The program is effective once it can achieve the intended purpose, and in this case to help students change inappropriate behaviors (Berkeley, Bender, Gregg Peaster, & Saunders, 2009). Data indicated that students changed their inappropriate behaviors while in some cases, no behaviors were changed. This shows that the intervention plan used was effective regarding identifying the behaviors of the students, understanding the cause, and the strategies adopted were effective to help students change. Thus, through the training program, students were able to change their poor behaviors into better ones. At the same time, the intervention plan was proved inappropriate in some cases as students could not change. It means the intervention could not identify the problem or the cause of the problem well and that the strategies applied were not appropriate for the identified problems. An effective program should go all the way impacting the knowledge of the people involved in applying the intervention plan. If the staff can understand the intervention plans well, then, we can say the program was effective regarding its impact to give knowledge to the staff. However, only one staff indicated to have gained from learning the intervention plans, while others experienced challenges and could not comprehend the program.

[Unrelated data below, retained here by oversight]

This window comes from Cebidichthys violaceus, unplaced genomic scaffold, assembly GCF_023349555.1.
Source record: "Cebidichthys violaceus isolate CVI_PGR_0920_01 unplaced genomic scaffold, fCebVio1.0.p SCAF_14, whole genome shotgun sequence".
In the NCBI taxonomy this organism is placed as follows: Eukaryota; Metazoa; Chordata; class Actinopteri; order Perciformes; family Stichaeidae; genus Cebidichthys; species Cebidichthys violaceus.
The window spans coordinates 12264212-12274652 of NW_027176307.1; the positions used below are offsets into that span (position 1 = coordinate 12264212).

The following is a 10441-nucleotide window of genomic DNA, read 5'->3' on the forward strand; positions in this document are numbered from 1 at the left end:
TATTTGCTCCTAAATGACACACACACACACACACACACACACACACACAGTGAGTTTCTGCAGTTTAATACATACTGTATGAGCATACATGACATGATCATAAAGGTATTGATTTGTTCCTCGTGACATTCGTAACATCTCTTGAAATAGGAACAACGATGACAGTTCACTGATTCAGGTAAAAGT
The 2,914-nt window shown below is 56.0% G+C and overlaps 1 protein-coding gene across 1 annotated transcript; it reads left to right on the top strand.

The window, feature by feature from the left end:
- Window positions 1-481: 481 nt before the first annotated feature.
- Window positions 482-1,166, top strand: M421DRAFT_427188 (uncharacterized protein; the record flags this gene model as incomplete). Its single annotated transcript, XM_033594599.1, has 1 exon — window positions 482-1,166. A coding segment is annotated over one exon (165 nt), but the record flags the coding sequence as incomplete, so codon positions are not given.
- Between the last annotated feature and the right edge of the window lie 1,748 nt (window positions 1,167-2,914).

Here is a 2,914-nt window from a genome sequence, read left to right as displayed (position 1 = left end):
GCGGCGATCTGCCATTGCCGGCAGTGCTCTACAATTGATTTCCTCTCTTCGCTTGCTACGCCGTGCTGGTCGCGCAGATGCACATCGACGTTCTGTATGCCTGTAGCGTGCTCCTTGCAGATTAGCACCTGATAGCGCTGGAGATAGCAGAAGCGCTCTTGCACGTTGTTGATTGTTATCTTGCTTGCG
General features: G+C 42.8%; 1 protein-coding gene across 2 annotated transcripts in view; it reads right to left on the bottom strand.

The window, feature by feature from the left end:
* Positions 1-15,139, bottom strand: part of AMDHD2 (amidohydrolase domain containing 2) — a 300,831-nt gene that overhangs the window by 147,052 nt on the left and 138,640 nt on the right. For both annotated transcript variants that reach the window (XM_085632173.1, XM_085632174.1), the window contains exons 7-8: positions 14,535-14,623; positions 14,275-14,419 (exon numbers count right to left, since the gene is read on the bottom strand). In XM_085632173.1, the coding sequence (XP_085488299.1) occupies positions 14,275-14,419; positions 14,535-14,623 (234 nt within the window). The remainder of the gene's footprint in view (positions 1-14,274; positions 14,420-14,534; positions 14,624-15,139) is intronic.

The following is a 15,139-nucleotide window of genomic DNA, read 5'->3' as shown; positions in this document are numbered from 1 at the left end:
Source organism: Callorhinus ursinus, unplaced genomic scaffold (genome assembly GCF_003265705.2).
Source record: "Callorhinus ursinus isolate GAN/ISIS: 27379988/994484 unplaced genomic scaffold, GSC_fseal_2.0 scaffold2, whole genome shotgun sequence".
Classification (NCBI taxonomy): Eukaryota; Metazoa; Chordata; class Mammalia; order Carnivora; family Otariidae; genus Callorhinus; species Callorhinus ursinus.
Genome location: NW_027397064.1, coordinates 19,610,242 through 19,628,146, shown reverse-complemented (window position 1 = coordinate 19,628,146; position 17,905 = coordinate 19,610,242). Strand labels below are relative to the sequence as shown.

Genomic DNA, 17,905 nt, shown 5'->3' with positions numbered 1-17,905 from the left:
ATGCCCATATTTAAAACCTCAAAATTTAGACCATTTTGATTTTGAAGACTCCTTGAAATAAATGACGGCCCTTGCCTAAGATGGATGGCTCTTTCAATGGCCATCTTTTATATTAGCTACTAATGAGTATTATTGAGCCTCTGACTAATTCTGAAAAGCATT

Frequency of Challenging Behaviors
Typically, students portray variety of challenging behaviors which may require that an intervention plan is implemented to help curb with these behaviors. In the absence of any intervention, these behaviors go out of proportion and may become a predicament on the performance of the students (Elliott, & Treuting, 1991). From the data indicated in the frequency of the challenging behaviors, before the intervention, it is evident that the level of the challenging behaviors was significantly high. This level exhibited a positive trend where they kept on rising during the consecutive months with the month of Novel recording the highest level of challenging behavior incidents. However, we see different level, and trend in the occurrence of the challenging behavior incidents after the treatment program is implemented. We see a continuous low level of these incidences as they exhibit a decreasing trend from December. There is a sharp drop between November and December when the program is first implemented. Though, we have seen an abnormal trend between December and January when the level exhibits an increasing trend but lowers again in the subsequent months until this level reaches its very lowest point of 30 incidents in June.